Overtourism and Destination Councils: Hot Topics at September’s International Sustainable Tourism Conference in Chile.
Meeting in Coyhaique, Chile, the Global Sustainable Tourism Council addressed a variety of issues. I moderated a key panel on Visitor Management—notably, overtourism—and the need for stewardship councils to help cope with it. (See David Randle’s report in HuffPost for other issues discussed at the Sept 6-9 conference.)
Overtourism cropped up repeatedly. Here is a sample of recent news reports and commentary on a topic that’s not going away:
Two related pieces in the Guardian, one by Elizabeth Becker and another quoting Xavier Font.
Norie Quintos looks at ways to mitigate overtourism for ATTA’s Adventure Travel News.
Tourism impacts on Venice, on World Heritage sites and (below) on Barcelona:
Documentary: Barcelona and the Trials of 21st Century Overtourism
At Machu Picchu, implementation of a revised protected area management plan ~ after years of neglect.
I myself have written about overtourism in Nat Geo Voices, most recently on Oct 28, 2017, , also citing Florence before the word was entering common use. We have addressed it here on the DSC website as well, including a piece written by Salli Felton of the Travel Foundation.
The new WTTC President tells Skift she will to work on the issue, but TUI Group CEO Downplays Overtourism Threat—Patrick Whyte, Skift – Aug 10, 2017 10:00 am
Destination Stewardship Councils: Background
The tourism industry provides services, but the destination and the people that live there are the ultimate tourism product. In most cases, however, no entity—not even the government—takes care of the destination as a whole. A permanent task force can help destinations cope with tourism impacts and general stewardship. That’s why a council type of arrangement is called for in GSTC’s destination Criterion A2, which reads:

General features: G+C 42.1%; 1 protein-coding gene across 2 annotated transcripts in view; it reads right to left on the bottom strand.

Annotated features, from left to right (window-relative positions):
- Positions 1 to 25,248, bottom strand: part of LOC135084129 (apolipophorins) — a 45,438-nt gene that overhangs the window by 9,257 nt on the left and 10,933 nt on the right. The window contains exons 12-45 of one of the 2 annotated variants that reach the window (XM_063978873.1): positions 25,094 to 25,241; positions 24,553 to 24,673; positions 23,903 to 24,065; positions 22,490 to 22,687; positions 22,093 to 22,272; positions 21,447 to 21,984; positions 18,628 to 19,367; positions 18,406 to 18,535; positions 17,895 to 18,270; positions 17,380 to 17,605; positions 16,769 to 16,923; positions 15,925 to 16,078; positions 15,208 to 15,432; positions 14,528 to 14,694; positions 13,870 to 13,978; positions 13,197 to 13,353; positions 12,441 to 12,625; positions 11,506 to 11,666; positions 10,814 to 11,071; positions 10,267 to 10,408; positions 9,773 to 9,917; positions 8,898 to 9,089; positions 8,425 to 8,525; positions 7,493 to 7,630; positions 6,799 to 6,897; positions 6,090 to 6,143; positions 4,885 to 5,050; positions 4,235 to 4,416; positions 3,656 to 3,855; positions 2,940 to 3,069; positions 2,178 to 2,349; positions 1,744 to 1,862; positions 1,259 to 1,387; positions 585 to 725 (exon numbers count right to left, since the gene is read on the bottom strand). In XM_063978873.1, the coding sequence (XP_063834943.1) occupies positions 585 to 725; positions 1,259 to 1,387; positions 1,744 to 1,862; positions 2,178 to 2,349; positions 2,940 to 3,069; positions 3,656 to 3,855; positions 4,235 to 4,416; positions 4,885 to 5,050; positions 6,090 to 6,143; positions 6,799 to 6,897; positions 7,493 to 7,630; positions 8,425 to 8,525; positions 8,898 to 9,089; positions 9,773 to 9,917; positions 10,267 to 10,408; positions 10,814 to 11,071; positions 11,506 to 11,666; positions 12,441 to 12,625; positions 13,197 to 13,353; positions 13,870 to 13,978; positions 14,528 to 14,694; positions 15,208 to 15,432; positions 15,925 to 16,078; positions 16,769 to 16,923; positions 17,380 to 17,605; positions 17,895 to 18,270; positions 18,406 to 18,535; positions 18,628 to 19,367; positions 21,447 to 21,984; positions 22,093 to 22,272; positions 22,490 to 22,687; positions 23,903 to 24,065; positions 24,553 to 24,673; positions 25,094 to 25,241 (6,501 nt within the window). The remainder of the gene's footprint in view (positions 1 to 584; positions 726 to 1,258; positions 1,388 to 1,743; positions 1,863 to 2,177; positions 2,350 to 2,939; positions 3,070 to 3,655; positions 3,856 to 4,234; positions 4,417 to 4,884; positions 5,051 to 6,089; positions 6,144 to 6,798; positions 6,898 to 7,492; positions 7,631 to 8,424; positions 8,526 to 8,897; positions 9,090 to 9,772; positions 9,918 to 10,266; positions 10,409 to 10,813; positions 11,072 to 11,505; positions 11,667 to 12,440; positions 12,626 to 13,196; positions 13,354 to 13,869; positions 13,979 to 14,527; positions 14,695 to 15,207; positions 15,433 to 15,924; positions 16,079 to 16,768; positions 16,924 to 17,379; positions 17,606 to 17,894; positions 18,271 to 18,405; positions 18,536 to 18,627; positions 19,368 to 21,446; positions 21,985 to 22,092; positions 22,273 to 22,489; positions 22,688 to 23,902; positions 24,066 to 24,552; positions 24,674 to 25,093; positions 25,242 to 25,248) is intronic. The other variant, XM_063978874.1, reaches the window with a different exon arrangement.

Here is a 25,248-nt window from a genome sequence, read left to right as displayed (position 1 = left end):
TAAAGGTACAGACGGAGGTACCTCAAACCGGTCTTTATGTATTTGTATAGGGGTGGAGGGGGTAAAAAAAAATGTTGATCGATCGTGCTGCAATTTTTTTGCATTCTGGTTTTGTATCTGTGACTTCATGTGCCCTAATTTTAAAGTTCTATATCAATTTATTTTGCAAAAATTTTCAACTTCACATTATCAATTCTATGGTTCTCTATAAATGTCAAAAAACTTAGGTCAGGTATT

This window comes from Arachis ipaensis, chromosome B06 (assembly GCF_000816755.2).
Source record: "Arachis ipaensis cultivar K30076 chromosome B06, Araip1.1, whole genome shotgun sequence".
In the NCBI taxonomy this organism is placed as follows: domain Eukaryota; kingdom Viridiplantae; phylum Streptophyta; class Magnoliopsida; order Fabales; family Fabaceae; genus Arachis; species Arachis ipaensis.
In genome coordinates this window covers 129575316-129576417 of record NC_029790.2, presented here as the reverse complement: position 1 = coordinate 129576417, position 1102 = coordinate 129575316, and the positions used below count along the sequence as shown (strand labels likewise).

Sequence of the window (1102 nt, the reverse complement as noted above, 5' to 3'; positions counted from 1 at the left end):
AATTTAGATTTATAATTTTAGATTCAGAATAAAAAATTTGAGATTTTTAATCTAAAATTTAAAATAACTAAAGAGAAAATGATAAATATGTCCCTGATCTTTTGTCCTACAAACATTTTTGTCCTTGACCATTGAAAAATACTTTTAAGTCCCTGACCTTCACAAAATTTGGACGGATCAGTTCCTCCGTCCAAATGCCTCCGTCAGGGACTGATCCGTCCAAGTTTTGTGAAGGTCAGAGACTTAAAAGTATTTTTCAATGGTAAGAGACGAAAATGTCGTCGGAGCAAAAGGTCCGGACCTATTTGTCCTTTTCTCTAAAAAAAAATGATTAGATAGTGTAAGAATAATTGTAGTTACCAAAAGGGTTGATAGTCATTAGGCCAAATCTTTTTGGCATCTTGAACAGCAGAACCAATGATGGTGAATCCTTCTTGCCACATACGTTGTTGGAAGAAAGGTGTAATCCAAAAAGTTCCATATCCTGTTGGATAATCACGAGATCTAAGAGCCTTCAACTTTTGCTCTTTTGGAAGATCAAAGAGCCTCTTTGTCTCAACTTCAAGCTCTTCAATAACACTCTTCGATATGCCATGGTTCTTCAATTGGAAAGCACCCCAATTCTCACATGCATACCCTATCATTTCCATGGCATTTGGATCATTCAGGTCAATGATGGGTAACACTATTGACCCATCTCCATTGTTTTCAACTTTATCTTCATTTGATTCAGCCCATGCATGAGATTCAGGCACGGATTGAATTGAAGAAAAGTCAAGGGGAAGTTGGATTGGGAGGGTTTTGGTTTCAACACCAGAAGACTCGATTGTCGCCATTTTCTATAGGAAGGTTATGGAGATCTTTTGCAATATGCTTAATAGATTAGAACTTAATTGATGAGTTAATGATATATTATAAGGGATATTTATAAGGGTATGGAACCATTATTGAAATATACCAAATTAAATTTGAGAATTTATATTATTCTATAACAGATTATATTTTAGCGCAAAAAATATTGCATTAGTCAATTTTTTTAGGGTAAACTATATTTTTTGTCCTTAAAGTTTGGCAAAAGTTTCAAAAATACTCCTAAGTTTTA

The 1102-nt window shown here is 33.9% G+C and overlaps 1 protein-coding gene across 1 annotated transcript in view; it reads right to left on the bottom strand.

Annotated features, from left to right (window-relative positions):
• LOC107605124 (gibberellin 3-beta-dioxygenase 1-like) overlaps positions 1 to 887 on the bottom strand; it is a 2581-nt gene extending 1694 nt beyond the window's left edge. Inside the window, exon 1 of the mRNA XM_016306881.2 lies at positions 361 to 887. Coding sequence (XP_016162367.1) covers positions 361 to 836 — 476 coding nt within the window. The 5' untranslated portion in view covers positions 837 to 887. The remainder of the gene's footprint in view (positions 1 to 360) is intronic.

“The destination has an effective organization, department, group, or committee responsible for a coordinated approach to sustainable tourism, with involvement by the private sector and public sector. This group is suited to the size and scale of the destination, and has defined responsibilities, oversight, and implementation capability for the management of environmental, economic, social, and cultural issues. This group’s activities are appropriately funded.”
The only problem: Rather few of these holistic, council-type arrangements exist. The Destination Stewardship Center has begun to compile information on those that do meet at least some of the indicators put forth by GSTC and via National Geographic’s former geotourism program; see About Geotourism Stewardship Councils (PDF).
➤ We welcome any additional recommendations for notable stewardship councils anywhere in the world. E-mail us, and we will send a questionnaire to the contact that you recommend.